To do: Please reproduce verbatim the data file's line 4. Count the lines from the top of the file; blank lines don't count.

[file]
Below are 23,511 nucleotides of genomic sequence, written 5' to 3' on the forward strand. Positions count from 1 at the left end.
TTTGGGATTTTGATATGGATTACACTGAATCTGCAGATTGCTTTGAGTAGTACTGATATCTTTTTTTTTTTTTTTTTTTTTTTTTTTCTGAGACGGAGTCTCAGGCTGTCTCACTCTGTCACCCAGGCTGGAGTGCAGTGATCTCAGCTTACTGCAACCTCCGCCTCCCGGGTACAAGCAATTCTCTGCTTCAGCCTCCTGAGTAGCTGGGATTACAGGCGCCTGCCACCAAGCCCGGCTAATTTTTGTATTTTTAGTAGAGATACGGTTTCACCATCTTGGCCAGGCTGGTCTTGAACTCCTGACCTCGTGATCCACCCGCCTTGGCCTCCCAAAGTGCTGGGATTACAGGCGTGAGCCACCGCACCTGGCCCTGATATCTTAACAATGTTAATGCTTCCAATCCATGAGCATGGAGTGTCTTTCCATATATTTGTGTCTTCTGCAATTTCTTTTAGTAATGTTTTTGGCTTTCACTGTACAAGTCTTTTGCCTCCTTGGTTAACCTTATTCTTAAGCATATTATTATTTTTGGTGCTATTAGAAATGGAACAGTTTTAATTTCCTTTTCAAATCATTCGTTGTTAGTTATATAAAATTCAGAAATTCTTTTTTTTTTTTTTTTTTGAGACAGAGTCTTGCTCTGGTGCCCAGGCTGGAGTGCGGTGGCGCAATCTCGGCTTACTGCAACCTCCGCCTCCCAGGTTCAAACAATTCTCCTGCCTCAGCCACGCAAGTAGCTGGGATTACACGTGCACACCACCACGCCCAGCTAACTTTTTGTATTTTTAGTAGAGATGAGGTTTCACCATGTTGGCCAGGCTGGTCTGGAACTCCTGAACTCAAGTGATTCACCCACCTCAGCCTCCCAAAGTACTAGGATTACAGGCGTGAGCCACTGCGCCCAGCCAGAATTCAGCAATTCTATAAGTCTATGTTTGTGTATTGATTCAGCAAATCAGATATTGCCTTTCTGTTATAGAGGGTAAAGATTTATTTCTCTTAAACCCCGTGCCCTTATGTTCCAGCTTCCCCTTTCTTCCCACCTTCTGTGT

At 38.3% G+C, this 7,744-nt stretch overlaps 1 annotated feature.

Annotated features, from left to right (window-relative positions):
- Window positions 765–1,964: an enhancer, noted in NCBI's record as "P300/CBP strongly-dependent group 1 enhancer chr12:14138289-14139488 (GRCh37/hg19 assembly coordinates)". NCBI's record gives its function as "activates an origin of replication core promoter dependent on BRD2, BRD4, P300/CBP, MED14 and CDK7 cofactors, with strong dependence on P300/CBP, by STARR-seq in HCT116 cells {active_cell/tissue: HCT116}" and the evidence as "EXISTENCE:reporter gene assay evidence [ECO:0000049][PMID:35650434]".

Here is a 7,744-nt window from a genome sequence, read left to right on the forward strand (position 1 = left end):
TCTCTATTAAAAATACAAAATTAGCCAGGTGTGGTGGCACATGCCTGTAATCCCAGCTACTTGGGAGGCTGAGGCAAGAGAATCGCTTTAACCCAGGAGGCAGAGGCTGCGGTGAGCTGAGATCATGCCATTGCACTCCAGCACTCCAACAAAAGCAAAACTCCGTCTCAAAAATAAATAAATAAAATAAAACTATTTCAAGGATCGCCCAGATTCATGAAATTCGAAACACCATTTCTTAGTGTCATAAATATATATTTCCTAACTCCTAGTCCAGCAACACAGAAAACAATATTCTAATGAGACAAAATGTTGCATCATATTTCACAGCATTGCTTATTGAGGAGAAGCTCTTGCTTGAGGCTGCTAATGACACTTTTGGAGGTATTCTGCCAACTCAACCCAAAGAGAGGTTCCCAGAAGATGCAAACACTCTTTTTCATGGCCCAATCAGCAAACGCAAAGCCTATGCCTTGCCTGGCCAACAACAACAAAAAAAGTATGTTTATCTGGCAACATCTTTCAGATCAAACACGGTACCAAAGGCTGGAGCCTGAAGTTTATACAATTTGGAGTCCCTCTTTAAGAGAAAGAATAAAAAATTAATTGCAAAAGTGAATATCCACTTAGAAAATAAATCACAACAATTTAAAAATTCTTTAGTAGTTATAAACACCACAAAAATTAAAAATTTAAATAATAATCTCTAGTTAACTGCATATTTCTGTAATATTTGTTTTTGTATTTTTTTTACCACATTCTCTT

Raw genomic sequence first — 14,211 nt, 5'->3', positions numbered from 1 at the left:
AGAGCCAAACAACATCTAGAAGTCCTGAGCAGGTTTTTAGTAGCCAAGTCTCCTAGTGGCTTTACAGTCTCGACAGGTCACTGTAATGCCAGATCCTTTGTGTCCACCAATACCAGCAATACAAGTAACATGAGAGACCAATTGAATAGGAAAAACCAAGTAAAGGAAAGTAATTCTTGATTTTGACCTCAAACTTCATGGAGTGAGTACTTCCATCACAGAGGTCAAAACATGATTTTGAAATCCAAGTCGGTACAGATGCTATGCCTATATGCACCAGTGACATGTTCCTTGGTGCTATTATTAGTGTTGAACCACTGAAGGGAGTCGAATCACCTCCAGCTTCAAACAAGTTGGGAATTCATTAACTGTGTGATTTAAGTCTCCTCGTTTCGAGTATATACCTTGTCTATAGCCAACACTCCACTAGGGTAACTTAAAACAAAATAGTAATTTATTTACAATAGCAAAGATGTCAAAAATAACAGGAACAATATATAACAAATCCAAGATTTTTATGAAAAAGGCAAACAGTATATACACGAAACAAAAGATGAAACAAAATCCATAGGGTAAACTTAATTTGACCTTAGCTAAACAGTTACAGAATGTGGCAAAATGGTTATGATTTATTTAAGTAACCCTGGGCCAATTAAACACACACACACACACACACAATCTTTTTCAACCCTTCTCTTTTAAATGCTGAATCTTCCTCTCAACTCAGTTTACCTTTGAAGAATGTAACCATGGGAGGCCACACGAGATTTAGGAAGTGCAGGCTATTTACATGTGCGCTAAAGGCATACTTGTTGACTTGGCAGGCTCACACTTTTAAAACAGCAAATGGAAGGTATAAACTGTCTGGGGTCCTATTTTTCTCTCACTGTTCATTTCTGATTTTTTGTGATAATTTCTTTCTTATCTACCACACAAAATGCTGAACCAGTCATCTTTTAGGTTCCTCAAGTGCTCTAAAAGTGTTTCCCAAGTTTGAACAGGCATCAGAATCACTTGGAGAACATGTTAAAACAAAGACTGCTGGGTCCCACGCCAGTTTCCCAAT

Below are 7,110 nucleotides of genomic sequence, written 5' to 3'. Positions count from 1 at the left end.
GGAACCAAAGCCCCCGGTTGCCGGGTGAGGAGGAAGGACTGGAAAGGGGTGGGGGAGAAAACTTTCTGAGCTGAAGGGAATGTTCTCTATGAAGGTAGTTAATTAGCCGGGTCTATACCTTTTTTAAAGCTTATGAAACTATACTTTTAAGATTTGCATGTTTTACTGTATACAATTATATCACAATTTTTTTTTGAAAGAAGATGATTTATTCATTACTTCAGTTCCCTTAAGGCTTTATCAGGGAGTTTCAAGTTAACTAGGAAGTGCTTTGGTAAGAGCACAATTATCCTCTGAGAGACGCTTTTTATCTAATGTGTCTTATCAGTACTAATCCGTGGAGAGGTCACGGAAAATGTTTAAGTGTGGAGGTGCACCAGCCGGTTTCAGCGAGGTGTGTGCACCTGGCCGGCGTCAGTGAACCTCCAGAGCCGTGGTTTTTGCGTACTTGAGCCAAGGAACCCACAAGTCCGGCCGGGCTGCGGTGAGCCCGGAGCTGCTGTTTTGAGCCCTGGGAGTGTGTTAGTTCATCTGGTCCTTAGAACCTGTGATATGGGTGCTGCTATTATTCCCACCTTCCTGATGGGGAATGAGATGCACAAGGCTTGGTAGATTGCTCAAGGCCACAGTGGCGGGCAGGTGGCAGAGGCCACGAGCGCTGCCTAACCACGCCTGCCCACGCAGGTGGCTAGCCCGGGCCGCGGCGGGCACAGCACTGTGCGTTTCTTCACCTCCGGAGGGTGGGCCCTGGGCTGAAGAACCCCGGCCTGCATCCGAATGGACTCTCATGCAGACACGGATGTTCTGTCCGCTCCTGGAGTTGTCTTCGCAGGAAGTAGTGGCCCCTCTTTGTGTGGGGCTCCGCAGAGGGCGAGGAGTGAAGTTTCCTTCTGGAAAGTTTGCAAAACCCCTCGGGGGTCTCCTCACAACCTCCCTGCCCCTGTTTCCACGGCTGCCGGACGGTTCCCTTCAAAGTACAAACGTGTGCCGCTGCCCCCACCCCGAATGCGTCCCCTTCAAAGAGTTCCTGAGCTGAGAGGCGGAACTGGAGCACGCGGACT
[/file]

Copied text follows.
Annotated features, from left to right (window-relative positions):